japonisme: 12/24/06 - 12/31/06

29 December 2006

robert doisneau

thanks to nathako at cosmopolitan stories. i always feel slightly tipsy when i try to read a french site, even with a translator. so i can't tell for sure if this is from a film, or from the period (the quality of the photograph, and her make-up, don't look like they're as old as the painting).

nevertheless, it's an interesting glimpse, this photo, into some of the effect this 'nouveau' movement might have been having on the not-so-nouveau people.

(Exposition de ses photos parisiennes à l'Hotel de ville, jusqu'au 17 février 2007 (salle St-Jean / rue Lobeau / tous les jours sauf dimanches et fêtes de 10h à 19h) : un grand plongeon dans le Paris des années 50-70, vu par Doisneau.)

28 December 2006

cacophany or harmony?

since we are so used to seeing it, i would like to remind you that pattern-printed, colorful clothing on women was not the stuff of illustration, nor of, well, clothing.

nor were highly stylized images of nature. here in the 1850s image we have some sketching in of nature, but with an eye towards 'natural,' sort-of.

but in rhead we have an unconscious, or subconscious, or just plain exuberant exploration of color and design unseen in western illustration until the influence of japanese art.

an interesting question might be, what is it in the japanese culture (pictured here by masanobu kitao) that the vibrant fabric was the norm? prints are so often awash with what to our eyes might be considered wildly competing motifs, with ornament and hue brought together in what to us may seem confection; what then, to the japanese?

Labels: , , ,

27 December 2006

rheading japonisme

in all the websites, books and articles i've read, i can't find anyone saying, those rhead brothers sure had a great collection of japanese prints, or, they sure went to japan a lot.

it was no longer necessary to be 'specifically' a collector, a specialist, or an expert about japanese art because japanese art had become part of the water in which we fish swim. the lessons learned had jumped

from theoretical to 'how things are.'

"Asian aesthetics, transmitted in part through Japonisme—the vogue for Japanese art, architecture, and decorative arts—reinforced a respect for the inherent properties of natural materials and encouraged the use of simplified forms, flattened perspectives, and asymmetry."1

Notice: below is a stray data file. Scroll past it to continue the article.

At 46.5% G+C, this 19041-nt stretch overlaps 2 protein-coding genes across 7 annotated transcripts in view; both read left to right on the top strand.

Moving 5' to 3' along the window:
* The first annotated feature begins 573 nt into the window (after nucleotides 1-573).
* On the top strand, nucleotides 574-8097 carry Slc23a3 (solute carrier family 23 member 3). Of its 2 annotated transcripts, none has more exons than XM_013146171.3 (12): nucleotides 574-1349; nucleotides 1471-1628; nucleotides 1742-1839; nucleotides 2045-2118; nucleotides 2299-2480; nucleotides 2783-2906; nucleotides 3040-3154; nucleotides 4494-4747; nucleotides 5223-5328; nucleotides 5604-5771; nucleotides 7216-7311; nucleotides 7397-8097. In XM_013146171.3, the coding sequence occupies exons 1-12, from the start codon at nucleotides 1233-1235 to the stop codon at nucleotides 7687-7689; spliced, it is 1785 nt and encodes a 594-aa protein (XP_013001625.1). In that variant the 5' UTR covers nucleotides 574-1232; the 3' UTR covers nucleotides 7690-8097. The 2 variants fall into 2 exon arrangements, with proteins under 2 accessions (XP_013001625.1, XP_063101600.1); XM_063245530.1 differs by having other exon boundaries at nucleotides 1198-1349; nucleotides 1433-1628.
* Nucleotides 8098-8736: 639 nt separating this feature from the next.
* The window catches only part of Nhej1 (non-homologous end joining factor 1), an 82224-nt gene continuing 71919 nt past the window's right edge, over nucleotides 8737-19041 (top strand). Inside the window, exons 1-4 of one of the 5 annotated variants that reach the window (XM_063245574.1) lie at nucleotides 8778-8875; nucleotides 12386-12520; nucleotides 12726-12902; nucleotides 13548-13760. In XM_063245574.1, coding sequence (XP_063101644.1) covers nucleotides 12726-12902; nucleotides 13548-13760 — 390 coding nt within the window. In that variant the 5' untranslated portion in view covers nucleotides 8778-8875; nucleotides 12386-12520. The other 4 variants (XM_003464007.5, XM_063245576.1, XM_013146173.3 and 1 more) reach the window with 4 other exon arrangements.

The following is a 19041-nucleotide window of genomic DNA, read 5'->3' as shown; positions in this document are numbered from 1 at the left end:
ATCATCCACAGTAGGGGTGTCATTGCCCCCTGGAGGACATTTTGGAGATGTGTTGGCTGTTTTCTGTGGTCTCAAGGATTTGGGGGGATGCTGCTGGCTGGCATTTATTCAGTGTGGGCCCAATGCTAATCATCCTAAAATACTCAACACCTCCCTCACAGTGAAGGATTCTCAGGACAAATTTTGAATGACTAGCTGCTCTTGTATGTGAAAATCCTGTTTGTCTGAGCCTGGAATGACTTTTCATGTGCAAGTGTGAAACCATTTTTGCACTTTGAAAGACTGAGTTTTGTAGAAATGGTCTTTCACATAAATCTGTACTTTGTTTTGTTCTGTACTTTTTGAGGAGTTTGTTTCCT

the brothers' family, originally from england, was made up of potters, and incorporating japanese designs into their work was well-known internationally. both moved to the us where frederick rhead continued the family tradition and became a potter.

louis rhead was one of the three illustrators (with will bradley and edward penfield) to lead the procession when it came to japanese influences to the graphic arts in the us. in addition to being a poster maker, he was the editor of the japanese special issue of 'the art interchange,' a popular magazine devoted to arts and decor.

the rheads' british education had given them a broad introduction to the arts & crafts style (which, along with 'liberty style,' was england's 'art nouveau"), which translated well to the design aesthetics spreading across the world.

(koryusai isoda, louis rhead; frederick rhead--left, meiji period imari ware--right; louis rhead, eisen ikeda.)

Labels: , , , ,

24 December 2006

the coming of the cats

"Two common embodiments of the cat in Japanese mythology are at two extremes. There is the cat god of lightning, a frenzied creature called Raiju, who leaps frantically from tree to tree in a thunderstorm, scratching the trees with its razor-sharp claws and creating the sound of thunder.

Then, there is the cat god of good luck—Maneki Neko, who sits beneficently with its paw raised, and has become absolutely ubiquitous in countless shops and homes. In the complex history of this myth, the gesture of the raised paw may be based on images of cats washing their face—an action they sometimes perform in the company of strangers. At some point, a link was made between a cat washing its face and the presence of visitors; as time went on, it became causal—the sight of a cat washing its face could actually mean visitors were coming. From there came the next step: that a cat washing its face would invite visitors, much like an inviting hand." 1

i am readying the house
for her arrival on tuesday

(i believe the first one is by kuniyoshi, and the second is steinlen.
the third, i think her name may be ruby belle but i have to wait until she tells me.)

Labels: , ,

newer posts older posts